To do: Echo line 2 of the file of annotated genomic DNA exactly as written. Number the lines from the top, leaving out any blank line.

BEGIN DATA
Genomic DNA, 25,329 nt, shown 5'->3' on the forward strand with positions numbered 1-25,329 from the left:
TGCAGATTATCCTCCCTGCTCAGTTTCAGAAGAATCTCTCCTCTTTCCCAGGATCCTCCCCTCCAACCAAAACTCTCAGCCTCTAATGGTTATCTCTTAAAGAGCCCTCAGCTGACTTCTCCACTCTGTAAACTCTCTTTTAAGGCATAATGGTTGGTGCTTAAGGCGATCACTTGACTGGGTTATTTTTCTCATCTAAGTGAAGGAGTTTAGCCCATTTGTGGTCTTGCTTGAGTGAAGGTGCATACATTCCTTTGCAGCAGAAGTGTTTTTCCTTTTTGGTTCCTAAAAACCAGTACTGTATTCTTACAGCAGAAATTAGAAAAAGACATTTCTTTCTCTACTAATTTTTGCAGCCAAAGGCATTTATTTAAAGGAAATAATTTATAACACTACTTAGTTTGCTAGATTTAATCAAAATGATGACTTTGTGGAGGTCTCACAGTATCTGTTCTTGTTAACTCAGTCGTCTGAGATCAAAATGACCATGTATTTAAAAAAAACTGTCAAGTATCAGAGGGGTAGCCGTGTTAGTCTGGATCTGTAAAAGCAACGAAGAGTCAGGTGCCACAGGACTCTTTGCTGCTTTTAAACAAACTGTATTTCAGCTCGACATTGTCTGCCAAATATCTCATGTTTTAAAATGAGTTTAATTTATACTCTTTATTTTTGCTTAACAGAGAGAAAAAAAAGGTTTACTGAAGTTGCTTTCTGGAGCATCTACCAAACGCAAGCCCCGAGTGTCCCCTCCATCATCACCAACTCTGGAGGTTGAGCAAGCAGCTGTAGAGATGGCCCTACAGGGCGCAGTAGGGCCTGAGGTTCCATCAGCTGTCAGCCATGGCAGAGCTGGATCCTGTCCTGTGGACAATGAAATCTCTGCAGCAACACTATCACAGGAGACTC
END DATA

TGCAGATTATCCTCCCTGCTCAGTTTCAGAAGAATCTCTCCTCTTTCCCAGGATCCTCCCCTCCAACCAAAACTCTCAGCCTCTAATGGTTATCTCTTAAAGAGCCCTCAGCTGACTTCTCCACTCTGTAAACTCTCTTTTAAGGCATAATGGTTGGTGCTTAAGGCGATCACTTGACTGGGTTATTTTTCTCATCTAAGTGAAGGAGTTTAGCCCATTTGTGGTCTTGCTTGAGTGAAGGTGCATACATTCCTTTGCAGCAGAAGTGTTTTTCCTTTTTGGTTCCTAAAAACCAGTACTGTATTCTTACAGCAGAAATTAGAAAAAGACATTTCTTTCTCTACTAATTTTTGCAGCCAAAGGCATTTATTTAAAGGAAATAATTTATAACACTACTTAGTTTGCTAGATTTAATCAAAATGATGACTTTGTGGAGGTCTCACAGTATCTGTTCTTGTTAACTCAGTCGTCTGAGATCAAAATGACCATGTATTTAAAAAAAACTGTCAAGTATCAGAGGGGTAGCCGTGTTAGTCTGGATCTGTAAAAGCAACGAAGAGTCAGGTGCCACAGGACTCTTTGCTGCTTTTAAACAAACTGTATTTCAGCTCGACATTGTCTGCCAAATATCTCATGTTTTAAAATGAGTTTAATTTATACTCTTTATTTTTGCTTAACAGAGAGAAAAAAAAGGTTTACTGAAGTTGCTTTCTGGAGCATCTACCAAACGCAAGCCCCGAGTGTCCCCTCCATCATCACCAACTCTGGAGGTTGAGCAAGCAGCTGTAGAGATGGCCCTACAGGGCGCAGTAGGGCCTGAGGTTCCATCAGCTGTCAGCCATGGCAGAGCTGGATCCTGTCCTGTGGACAATGAAATCTCTGCAGCAACACTATCACAGGAGACTC